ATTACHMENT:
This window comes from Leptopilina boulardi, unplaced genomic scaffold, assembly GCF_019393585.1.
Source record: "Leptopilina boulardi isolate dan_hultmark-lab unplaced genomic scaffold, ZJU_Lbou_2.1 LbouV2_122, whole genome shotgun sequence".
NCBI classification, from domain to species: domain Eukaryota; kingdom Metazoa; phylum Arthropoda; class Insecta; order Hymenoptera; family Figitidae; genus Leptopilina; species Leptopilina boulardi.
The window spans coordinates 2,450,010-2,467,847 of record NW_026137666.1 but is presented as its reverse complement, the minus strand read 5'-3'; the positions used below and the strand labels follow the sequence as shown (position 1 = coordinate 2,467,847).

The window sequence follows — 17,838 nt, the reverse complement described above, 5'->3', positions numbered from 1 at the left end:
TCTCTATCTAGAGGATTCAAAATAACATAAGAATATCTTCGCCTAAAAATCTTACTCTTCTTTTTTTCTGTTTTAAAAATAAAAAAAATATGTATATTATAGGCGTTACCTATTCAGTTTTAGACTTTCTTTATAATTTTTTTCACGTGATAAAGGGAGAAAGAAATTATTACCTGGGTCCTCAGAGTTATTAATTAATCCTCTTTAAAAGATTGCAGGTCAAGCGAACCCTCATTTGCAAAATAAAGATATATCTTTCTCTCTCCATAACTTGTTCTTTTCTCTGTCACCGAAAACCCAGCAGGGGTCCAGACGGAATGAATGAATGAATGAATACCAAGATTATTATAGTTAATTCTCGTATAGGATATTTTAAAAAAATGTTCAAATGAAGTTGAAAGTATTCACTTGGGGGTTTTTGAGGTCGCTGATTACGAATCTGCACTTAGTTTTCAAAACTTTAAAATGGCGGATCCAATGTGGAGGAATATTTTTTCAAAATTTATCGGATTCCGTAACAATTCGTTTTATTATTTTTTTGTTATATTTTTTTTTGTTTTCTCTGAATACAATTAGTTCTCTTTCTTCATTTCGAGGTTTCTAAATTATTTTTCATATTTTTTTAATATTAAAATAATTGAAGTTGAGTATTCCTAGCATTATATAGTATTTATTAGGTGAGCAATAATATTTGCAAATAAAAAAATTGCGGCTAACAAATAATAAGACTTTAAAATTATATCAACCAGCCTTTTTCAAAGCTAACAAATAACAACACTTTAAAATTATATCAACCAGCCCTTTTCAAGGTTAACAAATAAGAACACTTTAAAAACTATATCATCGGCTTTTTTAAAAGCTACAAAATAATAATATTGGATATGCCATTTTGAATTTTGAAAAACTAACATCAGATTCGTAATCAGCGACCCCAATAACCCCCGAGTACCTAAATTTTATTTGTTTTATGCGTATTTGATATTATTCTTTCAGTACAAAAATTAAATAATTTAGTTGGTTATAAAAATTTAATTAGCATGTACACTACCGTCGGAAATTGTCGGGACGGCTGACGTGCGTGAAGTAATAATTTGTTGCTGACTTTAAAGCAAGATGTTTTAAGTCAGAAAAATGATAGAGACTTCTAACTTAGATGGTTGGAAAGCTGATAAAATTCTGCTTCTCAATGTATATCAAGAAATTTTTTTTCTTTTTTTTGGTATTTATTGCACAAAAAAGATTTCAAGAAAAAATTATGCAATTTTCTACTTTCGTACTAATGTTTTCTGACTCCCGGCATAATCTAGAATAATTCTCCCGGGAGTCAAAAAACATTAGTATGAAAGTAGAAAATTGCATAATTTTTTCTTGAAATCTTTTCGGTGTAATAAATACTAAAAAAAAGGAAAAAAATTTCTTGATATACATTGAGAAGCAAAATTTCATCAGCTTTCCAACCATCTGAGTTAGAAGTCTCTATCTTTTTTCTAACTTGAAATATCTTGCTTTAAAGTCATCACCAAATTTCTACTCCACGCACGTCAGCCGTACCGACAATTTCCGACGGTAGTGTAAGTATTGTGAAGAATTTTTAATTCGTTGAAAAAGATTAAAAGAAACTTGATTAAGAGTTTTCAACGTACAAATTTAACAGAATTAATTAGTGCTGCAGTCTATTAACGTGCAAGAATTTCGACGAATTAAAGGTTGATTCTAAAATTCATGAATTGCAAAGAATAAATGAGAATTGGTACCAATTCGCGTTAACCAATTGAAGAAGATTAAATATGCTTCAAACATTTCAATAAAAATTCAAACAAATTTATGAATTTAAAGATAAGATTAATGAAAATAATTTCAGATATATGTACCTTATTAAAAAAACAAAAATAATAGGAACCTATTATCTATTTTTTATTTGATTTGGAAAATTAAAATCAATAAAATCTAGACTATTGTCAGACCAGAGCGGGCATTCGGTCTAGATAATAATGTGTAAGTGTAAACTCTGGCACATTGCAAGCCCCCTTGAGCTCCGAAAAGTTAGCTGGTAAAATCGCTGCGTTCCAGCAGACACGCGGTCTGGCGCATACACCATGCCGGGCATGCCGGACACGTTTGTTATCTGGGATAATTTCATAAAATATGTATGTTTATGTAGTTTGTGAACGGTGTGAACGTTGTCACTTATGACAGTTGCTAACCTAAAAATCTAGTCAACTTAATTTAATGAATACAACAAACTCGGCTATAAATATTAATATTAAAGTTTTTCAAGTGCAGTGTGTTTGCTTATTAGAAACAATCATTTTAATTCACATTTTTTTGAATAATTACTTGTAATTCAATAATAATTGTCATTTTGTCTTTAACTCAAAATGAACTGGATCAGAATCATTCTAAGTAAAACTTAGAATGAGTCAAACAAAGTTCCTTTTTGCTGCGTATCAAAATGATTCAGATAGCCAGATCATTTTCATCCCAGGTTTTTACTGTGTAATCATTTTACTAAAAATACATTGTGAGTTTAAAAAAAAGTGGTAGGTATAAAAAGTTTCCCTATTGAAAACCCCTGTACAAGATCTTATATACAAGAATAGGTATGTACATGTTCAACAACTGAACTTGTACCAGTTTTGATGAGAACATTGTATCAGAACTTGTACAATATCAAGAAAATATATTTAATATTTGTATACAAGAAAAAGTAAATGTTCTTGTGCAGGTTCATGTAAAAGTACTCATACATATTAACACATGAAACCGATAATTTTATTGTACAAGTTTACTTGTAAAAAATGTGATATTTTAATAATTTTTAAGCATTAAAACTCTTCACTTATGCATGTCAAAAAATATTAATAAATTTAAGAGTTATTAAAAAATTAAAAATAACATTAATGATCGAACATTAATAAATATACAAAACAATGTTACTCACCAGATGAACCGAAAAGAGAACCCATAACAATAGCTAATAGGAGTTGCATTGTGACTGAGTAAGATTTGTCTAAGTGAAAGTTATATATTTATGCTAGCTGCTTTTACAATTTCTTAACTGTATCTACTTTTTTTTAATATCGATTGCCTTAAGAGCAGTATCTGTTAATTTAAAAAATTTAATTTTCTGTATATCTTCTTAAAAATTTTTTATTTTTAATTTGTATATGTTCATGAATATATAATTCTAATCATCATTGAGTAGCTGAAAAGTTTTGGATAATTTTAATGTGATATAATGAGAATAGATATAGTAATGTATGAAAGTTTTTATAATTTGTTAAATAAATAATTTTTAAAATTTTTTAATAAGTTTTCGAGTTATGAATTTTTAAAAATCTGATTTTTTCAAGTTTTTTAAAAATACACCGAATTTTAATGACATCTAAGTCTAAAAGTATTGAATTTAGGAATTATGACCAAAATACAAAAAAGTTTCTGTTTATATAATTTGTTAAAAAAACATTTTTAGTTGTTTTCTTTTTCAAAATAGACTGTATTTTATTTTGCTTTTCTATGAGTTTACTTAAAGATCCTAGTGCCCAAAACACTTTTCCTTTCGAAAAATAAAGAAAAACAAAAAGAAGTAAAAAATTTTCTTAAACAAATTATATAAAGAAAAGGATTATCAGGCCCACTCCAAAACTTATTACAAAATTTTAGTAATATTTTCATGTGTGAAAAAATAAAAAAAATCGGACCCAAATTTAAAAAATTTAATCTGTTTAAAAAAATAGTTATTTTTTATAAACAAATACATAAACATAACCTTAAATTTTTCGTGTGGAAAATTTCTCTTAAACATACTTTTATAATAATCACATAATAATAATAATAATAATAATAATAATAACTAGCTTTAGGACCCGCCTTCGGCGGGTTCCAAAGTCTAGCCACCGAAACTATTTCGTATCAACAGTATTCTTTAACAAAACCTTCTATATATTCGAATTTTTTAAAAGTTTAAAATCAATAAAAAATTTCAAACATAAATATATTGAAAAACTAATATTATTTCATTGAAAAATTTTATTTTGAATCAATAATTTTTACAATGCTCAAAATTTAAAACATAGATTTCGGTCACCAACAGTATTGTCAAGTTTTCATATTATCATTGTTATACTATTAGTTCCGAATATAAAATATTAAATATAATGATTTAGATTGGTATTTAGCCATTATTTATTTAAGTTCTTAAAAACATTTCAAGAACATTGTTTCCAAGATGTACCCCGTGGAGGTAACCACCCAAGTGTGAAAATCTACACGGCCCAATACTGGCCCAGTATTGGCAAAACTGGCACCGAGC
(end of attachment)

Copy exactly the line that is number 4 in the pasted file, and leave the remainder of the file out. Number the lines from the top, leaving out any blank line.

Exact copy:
The window spans coordinates 2,450,010-2,467,847 of record NW_026137666.1 but is presented as its reverse complement, the minus strand read 5'-3'; the positions used below and the strand labels follow the sequence as shown (position 1 = coordinate 2,467,847).